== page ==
There is nothing you can do about the age of your hens.  Older birds do usually lay larger eggs.  However, making sure your birds have consistent access to high quality layer feed is vital to good eggshell quality.  It’s also a good idea to evaluate the type of feed that you are using.  Protein and egg size are directly related.  More protein usually equals larger eggs.  If your hens are giving you XL or jumbo eggs and you’re having problems with broken shells, check to see if you have any opportunity to reduce the amount of protein you are feeding.  Shrinking that egg from a jumbo to a standard large size may strengthen your eggshells and help prevent checks and cracks.

Environmental Factors and Stress

Did you know that hens are far more likely to lay eggs with thin shells during hot weather or that eggs that freeze will expand and crack the shell?  Environmental factors play a big role in the prevalence of checked and cracked eggs.  

Stress can also affect how a hen lays eggs.  If a hen is stressed during the calcification process, she can develop checks on her egg while it is forming.  Amazingly, she can actually repair that crack before laying the egg.  Since eggshell formation is the most time-consuming part of the egg making process (15 of the 23 hours), these repaired areas aren’t uncommon.  Eggs may also have a mottled appearance with thin spots on the shell.  Many of these factors are a result of stress.  Just like people, some hens are more prone to the negative effects of stress.  If you have any time of consistent stress (predator pressure, heat stress, dominant hens, an overzealous rooster, etc.) or you have a particularly flighty hen, you are more likely to notice these repairs.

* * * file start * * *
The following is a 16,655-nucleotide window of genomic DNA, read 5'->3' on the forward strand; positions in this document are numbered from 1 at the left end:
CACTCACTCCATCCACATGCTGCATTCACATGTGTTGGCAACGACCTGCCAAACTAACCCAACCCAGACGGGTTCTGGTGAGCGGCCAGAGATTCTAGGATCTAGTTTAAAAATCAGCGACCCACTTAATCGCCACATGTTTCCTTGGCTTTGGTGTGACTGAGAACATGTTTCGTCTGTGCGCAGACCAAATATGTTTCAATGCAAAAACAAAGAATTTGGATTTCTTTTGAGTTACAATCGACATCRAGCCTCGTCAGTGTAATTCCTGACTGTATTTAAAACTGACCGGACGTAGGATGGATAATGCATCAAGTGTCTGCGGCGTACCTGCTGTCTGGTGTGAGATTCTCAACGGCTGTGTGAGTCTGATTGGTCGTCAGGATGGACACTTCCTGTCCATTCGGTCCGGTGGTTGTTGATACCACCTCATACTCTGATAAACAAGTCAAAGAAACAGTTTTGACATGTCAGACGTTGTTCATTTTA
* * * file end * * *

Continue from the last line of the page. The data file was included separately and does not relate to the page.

Remember, providing access to a high-quality, well-balanced chicken feed is the best way to ensure great eggshell quality from your hens.  If you need help picking the right feed for your flock, contact us.  We are always happy to help!

Keeping poultry is such a wonderful experience and the rewards are many!  At Kalmbach Feeds®, we are always here to help.  If you have any questions about the nutrient needs of your birds, feed options, or general poultry keeping, please let us know.  We are so excited to continue writing about all of the topics that are important to you and can’t wait to continue learning about your flocks.  Stay tuned and thank you for choosing Kalmbach Feeds®!


Nancy Jefferson, Ph.D.

Dr. Nancy Jefferson has been a member of the Nutrition and Technical Services team at Kalmbach Feeds since 2013. She received her Ph.D. from West Virginia University in 2008 and has worked in the feed industry for over 15 years. She lives on a farm in Crown City, OH with her husband, John, and their children. Dr. Jefferson is a passionate poultry enthusiast and loves her chickens! Together, she and her family raise beef cattle and she keeps an ever-growing flock of backyard chickens.